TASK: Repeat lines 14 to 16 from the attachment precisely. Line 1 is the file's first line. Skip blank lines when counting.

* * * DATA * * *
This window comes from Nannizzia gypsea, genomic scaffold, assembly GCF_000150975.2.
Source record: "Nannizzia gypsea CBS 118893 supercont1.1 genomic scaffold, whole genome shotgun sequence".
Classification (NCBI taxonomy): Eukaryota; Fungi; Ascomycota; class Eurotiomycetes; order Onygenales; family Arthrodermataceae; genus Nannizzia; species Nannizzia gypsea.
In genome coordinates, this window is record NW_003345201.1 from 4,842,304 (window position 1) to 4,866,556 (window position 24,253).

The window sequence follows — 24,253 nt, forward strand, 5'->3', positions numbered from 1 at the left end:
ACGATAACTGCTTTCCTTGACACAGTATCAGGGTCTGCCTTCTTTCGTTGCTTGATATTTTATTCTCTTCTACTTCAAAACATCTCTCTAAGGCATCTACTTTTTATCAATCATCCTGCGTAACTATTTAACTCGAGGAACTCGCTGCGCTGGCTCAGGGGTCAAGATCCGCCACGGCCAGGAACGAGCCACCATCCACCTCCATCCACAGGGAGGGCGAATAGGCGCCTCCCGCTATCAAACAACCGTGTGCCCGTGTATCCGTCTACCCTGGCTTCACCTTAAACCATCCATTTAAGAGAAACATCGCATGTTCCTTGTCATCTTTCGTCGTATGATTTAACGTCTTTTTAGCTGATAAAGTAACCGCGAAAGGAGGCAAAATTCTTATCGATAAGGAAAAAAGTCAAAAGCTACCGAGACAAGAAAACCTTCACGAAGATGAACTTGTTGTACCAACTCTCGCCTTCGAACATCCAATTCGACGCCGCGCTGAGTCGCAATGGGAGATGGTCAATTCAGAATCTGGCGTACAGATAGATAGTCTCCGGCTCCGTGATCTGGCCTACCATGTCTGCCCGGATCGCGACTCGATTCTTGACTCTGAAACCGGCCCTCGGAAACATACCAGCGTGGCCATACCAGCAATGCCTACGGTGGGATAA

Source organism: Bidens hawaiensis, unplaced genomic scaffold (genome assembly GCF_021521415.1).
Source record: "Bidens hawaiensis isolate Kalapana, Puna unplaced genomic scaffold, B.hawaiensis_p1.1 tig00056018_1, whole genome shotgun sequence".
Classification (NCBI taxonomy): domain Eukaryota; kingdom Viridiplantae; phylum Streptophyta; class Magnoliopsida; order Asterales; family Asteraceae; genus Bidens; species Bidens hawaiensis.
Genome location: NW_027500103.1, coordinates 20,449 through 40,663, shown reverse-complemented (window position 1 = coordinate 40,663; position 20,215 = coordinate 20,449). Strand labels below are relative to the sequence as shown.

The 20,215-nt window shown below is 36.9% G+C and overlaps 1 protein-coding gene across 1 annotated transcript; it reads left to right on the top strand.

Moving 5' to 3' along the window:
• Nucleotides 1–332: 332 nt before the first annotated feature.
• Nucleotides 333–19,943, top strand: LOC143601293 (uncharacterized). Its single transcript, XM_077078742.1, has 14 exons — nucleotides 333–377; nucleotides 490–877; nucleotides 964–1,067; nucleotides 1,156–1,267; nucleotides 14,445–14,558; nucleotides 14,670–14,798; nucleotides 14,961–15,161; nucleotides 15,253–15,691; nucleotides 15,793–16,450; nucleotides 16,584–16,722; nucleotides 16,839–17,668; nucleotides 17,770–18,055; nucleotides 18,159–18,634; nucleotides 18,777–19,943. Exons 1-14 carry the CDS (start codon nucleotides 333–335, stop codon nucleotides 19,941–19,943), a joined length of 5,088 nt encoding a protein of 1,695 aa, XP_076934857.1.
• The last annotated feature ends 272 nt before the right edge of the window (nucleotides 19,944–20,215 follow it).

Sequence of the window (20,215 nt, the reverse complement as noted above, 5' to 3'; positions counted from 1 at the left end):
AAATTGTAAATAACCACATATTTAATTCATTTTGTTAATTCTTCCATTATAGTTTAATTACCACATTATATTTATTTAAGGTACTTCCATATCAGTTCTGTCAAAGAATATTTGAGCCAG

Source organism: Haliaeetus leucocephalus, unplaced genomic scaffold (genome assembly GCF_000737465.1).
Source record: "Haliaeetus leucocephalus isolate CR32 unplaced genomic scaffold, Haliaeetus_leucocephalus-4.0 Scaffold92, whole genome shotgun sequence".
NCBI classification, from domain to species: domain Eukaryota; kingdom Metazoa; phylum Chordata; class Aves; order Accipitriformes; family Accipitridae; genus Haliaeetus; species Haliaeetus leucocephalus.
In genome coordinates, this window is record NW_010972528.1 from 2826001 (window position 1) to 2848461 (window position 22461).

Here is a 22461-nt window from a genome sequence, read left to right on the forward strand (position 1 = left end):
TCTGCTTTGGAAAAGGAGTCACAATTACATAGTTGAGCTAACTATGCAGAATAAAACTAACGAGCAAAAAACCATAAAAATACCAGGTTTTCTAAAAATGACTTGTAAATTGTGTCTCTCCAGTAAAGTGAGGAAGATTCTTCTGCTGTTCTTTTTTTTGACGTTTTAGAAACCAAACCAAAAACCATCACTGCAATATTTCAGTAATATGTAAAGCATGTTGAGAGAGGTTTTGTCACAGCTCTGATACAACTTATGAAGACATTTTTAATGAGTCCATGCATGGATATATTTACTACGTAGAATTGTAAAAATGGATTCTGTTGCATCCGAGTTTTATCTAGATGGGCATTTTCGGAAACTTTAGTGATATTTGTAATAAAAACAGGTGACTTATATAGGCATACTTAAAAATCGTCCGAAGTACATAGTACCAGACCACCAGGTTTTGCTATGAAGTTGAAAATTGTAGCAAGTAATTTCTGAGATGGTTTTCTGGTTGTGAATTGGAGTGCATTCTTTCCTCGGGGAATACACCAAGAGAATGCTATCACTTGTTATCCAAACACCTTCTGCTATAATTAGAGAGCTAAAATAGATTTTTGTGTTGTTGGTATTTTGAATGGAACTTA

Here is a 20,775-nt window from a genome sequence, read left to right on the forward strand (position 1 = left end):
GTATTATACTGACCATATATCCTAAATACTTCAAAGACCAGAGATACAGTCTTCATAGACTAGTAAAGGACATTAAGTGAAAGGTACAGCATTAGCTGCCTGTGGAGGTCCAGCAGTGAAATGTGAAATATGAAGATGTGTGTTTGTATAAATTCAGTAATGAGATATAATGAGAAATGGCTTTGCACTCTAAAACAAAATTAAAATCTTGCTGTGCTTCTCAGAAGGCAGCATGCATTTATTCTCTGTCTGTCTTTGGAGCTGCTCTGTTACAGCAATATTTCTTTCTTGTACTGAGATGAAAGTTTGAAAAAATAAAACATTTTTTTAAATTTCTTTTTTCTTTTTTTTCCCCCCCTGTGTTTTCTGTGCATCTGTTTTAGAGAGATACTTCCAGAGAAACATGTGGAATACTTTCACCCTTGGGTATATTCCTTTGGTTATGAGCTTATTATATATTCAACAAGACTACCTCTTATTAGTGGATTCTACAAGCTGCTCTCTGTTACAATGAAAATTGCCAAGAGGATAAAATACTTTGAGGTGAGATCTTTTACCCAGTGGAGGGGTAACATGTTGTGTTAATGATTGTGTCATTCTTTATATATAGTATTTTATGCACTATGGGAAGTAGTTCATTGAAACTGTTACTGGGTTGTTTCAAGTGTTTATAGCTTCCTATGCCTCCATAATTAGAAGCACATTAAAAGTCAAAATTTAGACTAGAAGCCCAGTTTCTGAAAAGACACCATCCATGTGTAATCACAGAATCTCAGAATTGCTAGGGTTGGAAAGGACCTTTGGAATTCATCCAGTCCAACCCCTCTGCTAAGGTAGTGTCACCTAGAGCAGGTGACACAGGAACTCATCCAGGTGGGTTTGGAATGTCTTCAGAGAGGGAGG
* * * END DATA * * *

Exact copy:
• Nucleotides 333–19,943, top strand: LOC143601293 (uncharacterized). Its single transcript, XM_077078742.1, has 14 exons — nucleotides 333–377; nucleotides 490–877; nucleotides 964–1,067; nucleotides 1,156–1,267; nucleotides 14,445–14,558; nucleotides 14,670–14,798; nucleotides 14,961–15,161; nucleotides 15,253–15,691; nucleotides 15,793–16,450; nucleotides 16,584–16,722; nucleotides 16,839–17,668; nucleotides 17,770–18,055; nucleotides 18,159–18,634; nucleotides 18,777–19,943. Exons 1-14 carry the CDS (start codon nucleotides 333–335, stop codon nucleotides 19,941–19,943), a joined length of 5,088 nt encoding a protein of 1,695 aa, XP_076934857.1.
• The last annotated feature ends 272 nt before the right edge of the window (nucleotides 19,944–20,215 follow it).

Sequence of the window (20,215 nt, the reverse complement as noted above, 5' to 3'; positions counted from 1 at the left end):